Venezuelan President Hugo Chavez announced Sunday that his country will only pay ExxonMobil a fraction of the amount awarded last week by the International Chamber of Commerce in compensation for having seized the oil giant's Venezuelan assets.
According to International Business Times, ExxonMobil was awarded $907.6 million by the ICC -- $747 million of which remained to be paid -- but Chavez maintains the compensation amount was lowered to $250 million.
Chavez went on to announce that his government will not recognize any ruling by the World Bank's International Center for Settlement of Investment Disputes, in which ExxonMobil is hoping to collect upward of $12 billion - what the company thinks it's owed in damages after the country nationalized its assets - in a pending arbitration case.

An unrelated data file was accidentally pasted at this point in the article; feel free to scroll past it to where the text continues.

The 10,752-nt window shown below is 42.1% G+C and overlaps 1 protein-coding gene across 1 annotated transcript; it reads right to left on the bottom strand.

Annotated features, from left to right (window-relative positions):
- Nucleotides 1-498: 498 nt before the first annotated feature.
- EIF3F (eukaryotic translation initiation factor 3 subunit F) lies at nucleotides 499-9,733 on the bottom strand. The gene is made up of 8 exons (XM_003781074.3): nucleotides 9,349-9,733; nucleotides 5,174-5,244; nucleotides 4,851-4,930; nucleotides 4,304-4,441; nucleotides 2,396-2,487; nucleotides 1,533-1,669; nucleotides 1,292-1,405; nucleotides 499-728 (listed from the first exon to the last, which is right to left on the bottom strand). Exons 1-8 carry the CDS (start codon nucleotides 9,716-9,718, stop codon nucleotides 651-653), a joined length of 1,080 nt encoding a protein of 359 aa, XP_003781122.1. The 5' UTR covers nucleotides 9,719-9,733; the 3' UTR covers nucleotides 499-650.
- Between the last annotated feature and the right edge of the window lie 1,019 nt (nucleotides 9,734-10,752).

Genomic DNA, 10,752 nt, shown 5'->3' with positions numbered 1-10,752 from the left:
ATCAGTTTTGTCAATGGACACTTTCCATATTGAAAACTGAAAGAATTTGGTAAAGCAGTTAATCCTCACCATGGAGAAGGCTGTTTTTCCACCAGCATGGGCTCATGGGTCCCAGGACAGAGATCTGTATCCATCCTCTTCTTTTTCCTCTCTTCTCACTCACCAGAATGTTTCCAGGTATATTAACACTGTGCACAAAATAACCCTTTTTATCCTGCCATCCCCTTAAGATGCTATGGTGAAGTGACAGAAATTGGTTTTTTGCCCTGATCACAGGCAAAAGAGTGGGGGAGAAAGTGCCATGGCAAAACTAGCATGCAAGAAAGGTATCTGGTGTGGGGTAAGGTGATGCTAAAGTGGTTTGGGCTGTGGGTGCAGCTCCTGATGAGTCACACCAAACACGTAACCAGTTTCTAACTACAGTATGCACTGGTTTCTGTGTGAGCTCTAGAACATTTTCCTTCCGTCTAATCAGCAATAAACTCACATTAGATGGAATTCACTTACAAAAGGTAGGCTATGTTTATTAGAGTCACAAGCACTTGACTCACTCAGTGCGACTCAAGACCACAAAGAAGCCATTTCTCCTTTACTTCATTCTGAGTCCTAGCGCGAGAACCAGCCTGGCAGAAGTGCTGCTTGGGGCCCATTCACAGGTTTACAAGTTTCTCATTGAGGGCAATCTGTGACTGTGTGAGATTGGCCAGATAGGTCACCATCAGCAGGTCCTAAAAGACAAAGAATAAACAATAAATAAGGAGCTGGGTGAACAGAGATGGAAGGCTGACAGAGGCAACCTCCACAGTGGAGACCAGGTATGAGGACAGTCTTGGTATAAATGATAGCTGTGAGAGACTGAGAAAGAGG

We will not recognize any ICSID decisions. They are trying the impossible: to get us to pay them," Chavez said in the statement. "We will not bow down to imperialism and its tentacles."
In 2007, Chavez nationalized oil assets in the Orinoco River Basin, a policy that Fedel Gheit, an analyst with Oppenheimer, said essentially shoots Chavez in the foot.
"This is like highway robbery," Gheit said. "That is not how you attract capital."
In the end, according to Gheit, Venezuela is robbing itself of possible billions in dividends that ExxonMobil would have paid to the country over the lifespan of the oil field.
"Had he waited, he would be better off than where he is now," Gheit said. "Exxon as a corporation has lasted more than a dozen regimes, including Venezuela. There is no regime that has outlasted Exxon. Eventually, you have to settle."